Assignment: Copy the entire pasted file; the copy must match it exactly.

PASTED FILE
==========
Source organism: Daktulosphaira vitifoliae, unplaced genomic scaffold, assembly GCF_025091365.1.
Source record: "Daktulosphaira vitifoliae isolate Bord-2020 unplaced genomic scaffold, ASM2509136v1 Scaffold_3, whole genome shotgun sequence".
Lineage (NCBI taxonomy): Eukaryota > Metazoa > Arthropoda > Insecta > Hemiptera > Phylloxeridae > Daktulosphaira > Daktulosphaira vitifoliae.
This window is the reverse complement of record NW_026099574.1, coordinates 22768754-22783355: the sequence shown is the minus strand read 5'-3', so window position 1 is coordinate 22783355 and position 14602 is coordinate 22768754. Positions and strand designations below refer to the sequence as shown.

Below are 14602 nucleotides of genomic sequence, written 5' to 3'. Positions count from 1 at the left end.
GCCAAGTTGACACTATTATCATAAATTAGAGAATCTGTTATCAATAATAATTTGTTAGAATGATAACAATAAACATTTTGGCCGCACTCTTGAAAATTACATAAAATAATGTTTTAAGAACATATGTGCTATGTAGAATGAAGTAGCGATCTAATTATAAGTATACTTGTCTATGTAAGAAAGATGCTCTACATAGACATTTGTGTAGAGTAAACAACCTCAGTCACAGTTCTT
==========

Source organism: Daktulosphaira vitifoliae, unplaced genomic scaffold, assembly GCF_025091365.1.
Source record: "Daktulosphaira vitifoliae isolate Bord-2020 unplaced genomic scaffold, ASM2509136v1 Scaffold_3, whole genome shotgun sequence".
Lineage (NCBI taxonomy): Eukaryota > Metazoa > Arthropoda > Insecta > Hemiptera > Phylloxeridae > Daktulosphaira > Daktulosphaira vitifoliae.
This window is the reverse complement of record NW_026099574.1, coordinates 22768754-22783355: the sequence shown is the minus strand read 5'-3', so window position 1 is coordinate 22783355 and position 14602 is coordinate 22768754. Positions and strand designations below refer to the sequence as shown.

Below are 14602 nucleotides of genomic sequence, written 5' to 3'. Positions count from 1 at the left end.
GCCAAGTTGACACTATTATCATAAATTAGAGAATCTGTTATCAATAATAATTTGTTAGAATGATAACAATAAACATTTTGGCCGCACTCTTGAAAATTACATAAAATAATGTTTTAAGAACATATGTGCTATGTAGAATGAAGTAGCGATCTAATTATAAGTATACTTGTCTATGTAAGAAAGATGCTCTACATAGACATTTGTGTAGAGTAAACAACCTCAGTCACAGTTCTT